Welcome to our first in a series of MASFAA Leader Spotlight posts. Throughout the year, we'll try to interview some of the leaders on the MASFAA Executive Council. First up is MASFAA Delegate at Large, Nick Prewett. Nick is the Director of Student Financial Aid at the University of Missouri.
Could you briefly describe the route you took to becoming active in a MASFAA leadership role? What is your background with MASFAA involvement?
I think my participation is a bit outside of the norm. I moved to Missouri from Kansas, where I was active in KASFAA and RMASFAA. Changing regions after 9 years was a bit tough, but I was surprised at how many people I knew in MASFAA and how many people knew me. I think it also helped that when I moved, my Director was serving as MASFAA president. I was asked to serve on the Conference Program Committee for the Milwaukee conference and, while there, I met a few people and was asked to run for an office during the next election cycle. I would say this is not typical of most MASFAA leaders.
Why were you interested in a MASFAA leadership role?
I really liked the idea of a two year term on the board as a Delegate at Large. The DAL is responsible for 4-5 committees and serves at the pleasure of the president. I really enjoy the ability to work directly with committee chairs and sit on committee conference calls. I feel like I am gaining a broader understanding of MASFAA, its purposes, goals, and future direction.
What recommendations do you have for someone who is interested in holding a MASFAA elected position? Where should they get started?
I think my first bit of advice is that if you are interested, make your interest known. Now, doing that is a bit more complicated. MASFAA comprises 9 states and really the only time you get to see people from all the states is at some type of regional or national conference. My advice is to meet new people, have conversations over beverages, spend little time in your room. You’d be surprised what you learn and who you meet. The second part is volunteer for a committee. Now when I say volunteer, that means participate on the committee, don’t just take up a slot to build a resume. It takes work, but committees, chairs, and officers notice. MASFAA is very interested in developing leaders and putting together the best election slate possible each year.
What advice do you have for someone who was just elected to a MASFAA leadership role?
Be part of the conversation, but don’t dominate the conversation. Everyone can have an opinion on each issue, but that leads to wasted time. Focus on what is important to you, your state, and your association. Remember as an officer you support the association first and your state or your institution's interests second. Sometimes difficult decisions must be made for the good of the organization. Don’t be afraid to make them.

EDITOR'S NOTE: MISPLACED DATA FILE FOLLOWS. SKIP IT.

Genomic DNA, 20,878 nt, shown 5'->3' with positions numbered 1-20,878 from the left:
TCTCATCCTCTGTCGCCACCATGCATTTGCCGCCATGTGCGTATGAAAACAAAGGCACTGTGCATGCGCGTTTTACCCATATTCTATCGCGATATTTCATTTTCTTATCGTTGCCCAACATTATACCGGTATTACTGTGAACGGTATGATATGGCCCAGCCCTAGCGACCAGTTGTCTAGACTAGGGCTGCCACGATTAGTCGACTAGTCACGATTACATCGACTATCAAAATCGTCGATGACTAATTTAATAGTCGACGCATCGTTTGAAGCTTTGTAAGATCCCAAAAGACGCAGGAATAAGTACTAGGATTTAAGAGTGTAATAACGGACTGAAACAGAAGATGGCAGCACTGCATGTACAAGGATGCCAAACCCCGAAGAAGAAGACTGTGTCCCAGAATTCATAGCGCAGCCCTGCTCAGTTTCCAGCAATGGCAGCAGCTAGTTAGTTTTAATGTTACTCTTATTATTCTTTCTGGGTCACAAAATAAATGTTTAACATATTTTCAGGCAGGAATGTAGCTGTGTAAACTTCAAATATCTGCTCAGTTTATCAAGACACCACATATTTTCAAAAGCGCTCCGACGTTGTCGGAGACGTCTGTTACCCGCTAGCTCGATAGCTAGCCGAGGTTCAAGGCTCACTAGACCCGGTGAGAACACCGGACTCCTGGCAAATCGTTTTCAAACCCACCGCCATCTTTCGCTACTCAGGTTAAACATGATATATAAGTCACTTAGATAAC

What have you learned from your leadership role that you were not expecting?
I've learned that the leaders of the organization are caring individuals who not only serve on the board of the organization, but they also forge relationships that extend beyond board service. I’m amazed at how many emails get traded between past, present, and future board members on the “how to” or “what if” or “I have an issue I don’t know how to handle” which help with everyone’s real job as financial aid administrators. Board members form some bonds that can be perceived by the membership is cliquey, but when you forge solid friendships with people you want to spend time with, it is hard to avoid that perception. I will say it is a perception.
I always enjoy taking a step back from a meeting or call just to think about the big picture. I’m a fan of understanding the dynamics that lead people or groups to make a decision and from a peanut gallery perspective, I enjoy every moment of serving on the board.
What tips do you have for being an effective leader?
I’m not sure how to answer this question. A leader needs to set an example, listen, and not be afraid to do the work. A leader always needs to credit those around them, because without followers, one can’t lead. A leader needs to set a professional example, but a leader also needs to be willing to have fun. Without fun, our jobs and leadership roles would be pointless.
Any final thoughts?
I think my best advice is to meet people. We like to think that people on the executive board should be approachable. When there is a blanket invite to an after-hours event/reception/get together, take that as an opportunity to meet people. I think I have as many stories that begin with “Hey, remember that time we were playing LRC with sugar packets and bottle caps….” as I do, “Remember that kick ass session on ….”